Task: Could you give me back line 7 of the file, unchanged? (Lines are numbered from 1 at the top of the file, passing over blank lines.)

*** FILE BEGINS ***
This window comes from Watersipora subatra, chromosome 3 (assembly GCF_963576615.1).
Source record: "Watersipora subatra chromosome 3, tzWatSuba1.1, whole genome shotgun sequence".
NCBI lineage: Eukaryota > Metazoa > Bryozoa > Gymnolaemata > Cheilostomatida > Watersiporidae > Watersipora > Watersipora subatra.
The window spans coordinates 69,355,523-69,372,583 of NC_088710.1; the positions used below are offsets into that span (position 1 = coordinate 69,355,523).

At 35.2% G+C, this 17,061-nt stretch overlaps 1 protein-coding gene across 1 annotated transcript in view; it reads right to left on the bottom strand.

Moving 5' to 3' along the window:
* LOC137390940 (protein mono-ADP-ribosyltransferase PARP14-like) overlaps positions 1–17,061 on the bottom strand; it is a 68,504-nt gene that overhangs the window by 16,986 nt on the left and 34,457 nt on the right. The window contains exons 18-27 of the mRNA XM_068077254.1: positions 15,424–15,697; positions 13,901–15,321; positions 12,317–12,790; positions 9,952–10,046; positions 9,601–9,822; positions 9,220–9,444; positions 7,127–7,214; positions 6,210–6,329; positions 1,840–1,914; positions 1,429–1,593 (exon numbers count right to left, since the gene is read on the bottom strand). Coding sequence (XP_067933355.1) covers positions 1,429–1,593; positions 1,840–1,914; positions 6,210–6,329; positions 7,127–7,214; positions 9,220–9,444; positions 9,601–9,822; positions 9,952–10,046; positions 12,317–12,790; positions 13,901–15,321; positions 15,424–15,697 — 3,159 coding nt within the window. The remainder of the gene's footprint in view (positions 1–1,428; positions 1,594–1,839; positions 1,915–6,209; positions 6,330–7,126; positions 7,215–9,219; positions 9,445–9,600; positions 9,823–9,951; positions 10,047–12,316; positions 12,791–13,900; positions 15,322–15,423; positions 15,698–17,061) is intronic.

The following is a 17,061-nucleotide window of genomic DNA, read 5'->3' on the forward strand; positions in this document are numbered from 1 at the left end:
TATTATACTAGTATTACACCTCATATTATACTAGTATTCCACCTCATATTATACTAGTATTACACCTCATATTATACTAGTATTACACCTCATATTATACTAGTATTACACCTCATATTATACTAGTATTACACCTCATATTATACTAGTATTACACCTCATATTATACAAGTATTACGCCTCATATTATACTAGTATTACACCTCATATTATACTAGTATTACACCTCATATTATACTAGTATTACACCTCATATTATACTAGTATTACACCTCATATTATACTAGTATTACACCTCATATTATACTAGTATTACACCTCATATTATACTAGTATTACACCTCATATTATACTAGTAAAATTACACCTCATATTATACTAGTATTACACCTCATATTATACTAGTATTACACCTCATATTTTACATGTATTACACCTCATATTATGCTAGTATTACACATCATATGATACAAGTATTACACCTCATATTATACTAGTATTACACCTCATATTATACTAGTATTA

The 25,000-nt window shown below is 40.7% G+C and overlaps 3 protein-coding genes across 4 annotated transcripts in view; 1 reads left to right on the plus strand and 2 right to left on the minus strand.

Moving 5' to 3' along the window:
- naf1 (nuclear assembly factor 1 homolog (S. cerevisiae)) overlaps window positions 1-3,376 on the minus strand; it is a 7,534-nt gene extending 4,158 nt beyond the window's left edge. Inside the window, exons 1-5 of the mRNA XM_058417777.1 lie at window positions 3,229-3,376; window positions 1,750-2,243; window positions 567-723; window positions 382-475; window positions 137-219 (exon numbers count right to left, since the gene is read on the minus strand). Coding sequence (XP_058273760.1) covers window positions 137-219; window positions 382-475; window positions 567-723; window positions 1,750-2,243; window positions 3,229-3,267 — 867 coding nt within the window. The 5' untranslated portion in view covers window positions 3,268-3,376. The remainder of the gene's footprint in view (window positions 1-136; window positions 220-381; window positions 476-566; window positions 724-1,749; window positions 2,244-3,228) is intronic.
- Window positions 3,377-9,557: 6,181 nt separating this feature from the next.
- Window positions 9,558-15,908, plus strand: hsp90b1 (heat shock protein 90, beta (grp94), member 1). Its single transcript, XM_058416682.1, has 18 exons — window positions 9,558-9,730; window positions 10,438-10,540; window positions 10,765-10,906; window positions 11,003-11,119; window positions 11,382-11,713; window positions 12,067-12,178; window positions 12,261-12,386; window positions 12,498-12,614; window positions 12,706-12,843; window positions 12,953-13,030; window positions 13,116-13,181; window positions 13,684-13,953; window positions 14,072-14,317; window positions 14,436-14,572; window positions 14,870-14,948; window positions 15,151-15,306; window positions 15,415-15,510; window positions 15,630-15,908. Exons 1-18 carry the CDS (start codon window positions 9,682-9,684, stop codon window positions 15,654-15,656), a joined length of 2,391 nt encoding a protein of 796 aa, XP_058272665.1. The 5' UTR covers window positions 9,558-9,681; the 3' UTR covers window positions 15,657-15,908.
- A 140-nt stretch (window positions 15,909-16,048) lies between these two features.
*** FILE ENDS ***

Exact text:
* LOC137390940 (protein mono-ADP-ribosyltransferase PARP14-like) overlaps positions 1–17,061 on the bottom strand; it is a 68,504-nt gene that overhangs the window by 16,986 nt on the left and 34,457 nt on the right. The window contains exons 18-27 of the mRNA XM_068077254.1: positions 15,424–15,697; positions 13,901–15,321; positions 12,317–12,790; positions 9,952–10,046; positions 9,601–9,822; positions 9,220–9,444; positions 7,127–7,214; positions 6,210–6,329; positions 1,840–1,914; positions 1,429–1,593 (exon numbers count right to left, since the gene is read on the bottom strand). Coding sequence (XP_067933355.1) covers positions 1,429–1,593; positions 1,840–1,914; positions 6,210–6,329; positions 7,127–7,214; positions 9,220–9,444; positions 9,601–9,822; positions 9,952–10,046; positions 12,317–12,790; positions 13,901–15,321; positions 15,424–15,697 — 3,159 coding nt within the window. The remainder of the gene's footprint in view (positions 1–1,428; positions 1,594–1,839; positions 1,915–6,209; positions 6,330–7,126; positions 7,215–9,219; positions 9,445–9,600; positions 9,823–9,951; positions 10,047–12,316; positions 12,791–13,900; positions 15,322–15,423; positions 15,698–17,061) is intronic.